Fran Lowry

June 23, 2014

HOLLYWOOD, Florida — In adults with bipolar I depression who have had an insufficient response to monotherapy, adding lurasidone (Latuda, Sunovion Pharmaceuticals Inc) to lithium or valproate (Depakote, AbbVie Inc) improves depressive symptoms.

"For the first time, we now have a compound that has been shown to be efficacious both as monotherapy and when used adjunctively with lithium and valproate," lead author Joseph R. Calabrese, MD, professor of psychiatry, Case Western Reserve School of Medicine, Cleveland, Ohio, told Medscape Medical News. "Such a study has never once been successfully conducted before."

Few studies have been reported that demonstrate the efficacy of adjunctive therapy for patients with bipolar I depression who have not had a complete response to monotherapy with mood stabilizing agents, Dr. Calabrese said.

"When a subject is enrolled in an adjunctive design trial, they have already had a partial response to lithium or valproate. That makes it much harder for the new treatment to win, to show efficacy, and the likelihood of success goes way down. So these adjunctive studies are much more important than monotherapy studies because they tell us what the true effect size is in the real world," he said.

The pooled results of the 2 6-week efficacy and safety studies of lurasidone plus lithium or valproate in bipolar I depression were presented here at the American Society of Clinical Psychopharmacology (ASCP) 2014 Annual Meeting.

Dr. Joseph Calabrese

Patients received double-blind treatment with lurasidone 20 to 120 mg per day (n = 355 patients) or placebo (n = 327 patients), together with lithium or valproate. Primary efficacy measures were the Montgomery-Åsberg Depression Rating Scale (MADRS) and the Clinical Global Impression Bipolar Severity of Illness (CGI-BP-S) scale.

Secondary efficacy outcomes included the Quick Inventory of Depressive Symptomology–Self Report (QIDS-SR-16), the Hamilton Anxiety Rating Scale (HAM-A), and Quality of Life, Enjoyment and Satisfaction Questionnaire (Q-LES-Q).

Compared with placebo, 6 weeks of treatment with lurasidone was associated with improvement in the mean MADRS score (-14.4 with lurasidone vs -11.9 with placebo; P = .003), as well as improvement in the CGI-BP-S score (-1.7 vs -1.3; P = 0.001).

Similarly, improvement was seen in all secondary efficacy measures.

Table. Secondary Efficacy Results

Measure Lurasidone Placebo P-Value
QIDS-SR-16 -7.4 5.7 <0.001
HAM-A -7.0 -5.0 <0.001
Q-LES-Q +18.5 +13.2 <0.001

 

Rates of response, defined as a reduction of 50% or more in the MADRS, were significantly higher with lurasidone compared with placebo (48% vs 37%; P = .002).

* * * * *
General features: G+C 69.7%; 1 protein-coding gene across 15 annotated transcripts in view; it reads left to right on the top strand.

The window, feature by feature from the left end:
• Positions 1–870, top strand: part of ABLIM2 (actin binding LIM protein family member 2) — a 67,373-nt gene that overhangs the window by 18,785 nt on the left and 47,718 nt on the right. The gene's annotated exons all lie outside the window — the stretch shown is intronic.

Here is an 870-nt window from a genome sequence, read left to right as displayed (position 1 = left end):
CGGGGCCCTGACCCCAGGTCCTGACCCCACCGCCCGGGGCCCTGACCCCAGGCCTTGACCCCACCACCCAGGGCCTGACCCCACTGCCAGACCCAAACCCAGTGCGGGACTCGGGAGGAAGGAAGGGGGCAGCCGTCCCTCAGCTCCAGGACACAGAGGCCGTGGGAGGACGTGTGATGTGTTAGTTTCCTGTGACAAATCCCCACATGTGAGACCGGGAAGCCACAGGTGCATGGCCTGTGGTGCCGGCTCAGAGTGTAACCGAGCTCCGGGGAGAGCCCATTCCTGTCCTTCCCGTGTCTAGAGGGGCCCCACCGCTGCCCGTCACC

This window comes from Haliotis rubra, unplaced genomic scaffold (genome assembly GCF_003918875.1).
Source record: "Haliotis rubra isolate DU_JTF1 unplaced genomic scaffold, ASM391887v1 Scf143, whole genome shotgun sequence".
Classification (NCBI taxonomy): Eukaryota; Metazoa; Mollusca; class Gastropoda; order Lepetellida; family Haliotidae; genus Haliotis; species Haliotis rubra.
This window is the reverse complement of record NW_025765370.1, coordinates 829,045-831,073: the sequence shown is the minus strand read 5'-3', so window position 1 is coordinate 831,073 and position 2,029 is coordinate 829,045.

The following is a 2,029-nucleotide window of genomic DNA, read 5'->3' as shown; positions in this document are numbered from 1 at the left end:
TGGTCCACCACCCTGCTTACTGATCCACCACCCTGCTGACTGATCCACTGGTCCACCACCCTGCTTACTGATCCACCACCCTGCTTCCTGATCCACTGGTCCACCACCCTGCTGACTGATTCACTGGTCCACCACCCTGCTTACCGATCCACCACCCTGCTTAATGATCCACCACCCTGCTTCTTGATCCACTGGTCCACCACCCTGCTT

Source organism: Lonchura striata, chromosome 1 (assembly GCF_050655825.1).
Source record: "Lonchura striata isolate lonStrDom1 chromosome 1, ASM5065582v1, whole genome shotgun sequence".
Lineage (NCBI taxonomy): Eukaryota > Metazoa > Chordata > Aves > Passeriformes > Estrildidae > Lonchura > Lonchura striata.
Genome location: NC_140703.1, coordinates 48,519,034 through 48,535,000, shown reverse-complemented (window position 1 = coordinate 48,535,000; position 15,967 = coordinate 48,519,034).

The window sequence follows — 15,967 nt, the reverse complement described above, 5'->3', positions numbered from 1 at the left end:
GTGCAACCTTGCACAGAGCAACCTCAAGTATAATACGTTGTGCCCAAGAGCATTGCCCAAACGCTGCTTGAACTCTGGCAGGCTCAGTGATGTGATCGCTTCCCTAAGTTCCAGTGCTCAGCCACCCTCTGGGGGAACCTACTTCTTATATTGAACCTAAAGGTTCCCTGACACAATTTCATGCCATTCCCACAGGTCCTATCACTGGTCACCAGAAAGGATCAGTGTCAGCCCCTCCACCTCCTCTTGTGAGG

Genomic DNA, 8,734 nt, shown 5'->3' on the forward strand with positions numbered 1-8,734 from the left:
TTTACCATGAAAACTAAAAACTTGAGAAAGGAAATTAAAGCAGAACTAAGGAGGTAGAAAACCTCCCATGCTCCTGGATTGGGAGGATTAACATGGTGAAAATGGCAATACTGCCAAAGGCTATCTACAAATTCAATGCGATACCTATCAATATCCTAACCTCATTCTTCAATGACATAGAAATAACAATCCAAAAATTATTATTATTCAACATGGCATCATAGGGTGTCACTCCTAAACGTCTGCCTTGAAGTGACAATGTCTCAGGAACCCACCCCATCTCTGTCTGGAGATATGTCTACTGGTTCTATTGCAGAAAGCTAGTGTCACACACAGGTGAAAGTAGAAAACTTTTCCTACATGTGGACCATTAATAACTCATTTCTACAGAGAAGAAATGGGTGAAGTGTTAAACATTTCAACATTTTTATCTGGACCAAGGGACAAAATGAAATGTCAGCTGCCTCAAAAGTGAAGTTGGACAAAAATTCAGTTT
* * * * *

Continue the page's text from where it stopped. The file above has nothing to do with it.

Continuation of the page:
Discontinuation rates were similar for lurasidone and placebo, with 5.8% of lurasidone patients and 4.8% of placebo patients dropping out because of adverse events. Adverse events that occurred with at least a 5% incidence were nausea, Parkinsonism, somnolence, and akathisia. All of these were more frequent in the lurasidone group compared with placebo.

Additionally, lurasidone had minimal effects on weight or metabolic parameters.

Growing Evidence Base

"This report follows publication of a large clinical trial earlier this year in the American Journal of Psychiatry in which adjunctive lurasidone added to ongoing clinically determined treatment with lithium or valproate in adults with bipolar I depression despite at least 4 weeks' treatment with therapeutic levels of lithium or valproate was well tolerated and associated with moderate reduction in depressive and anxiety symptoms," Anne Eden Evins, MD, MPH, director of the Center for Addiction Medicine at Massachusetts General Hospital, Boston, told Medscape Medical News.

"This is highly significant, as few agents have been shown to improve symptoms over and above the therapeutic action of lithium or valproate, and residual depressive symptoms despite mood stabilizer treatment is a major clinical problem for people with bipolar I disorder, interfering greatly with quality of life," Dr. Evins, who was not part of the study, said.

The study was funded by Sunovion Pharmaceuticals Inc. Dr. Calabrese reports financial relationships with AstraZeneca, Benecke, Biomedical Development Corp, Cephalon, Convergent Health Solutions, Cortex Congress, Eisai, Elan, Forest Labs, GSK, Health & Wellness, Hoffman LaRoche, Lundbeck, Medwiz Healthcare, Merck, Otsuka, Pfizer, Promedica Scientia, Spirant Communications Private Limitrex, Sunovion Pharmaceuticals Inc, Takeda, and Teva. Dr. Evins reported no relevant financial relationships.

American Society of Clinical Psychopharmacology (ASCP) 2014 Annual Meeting. Abstract 13. Presented June 16, 2014.

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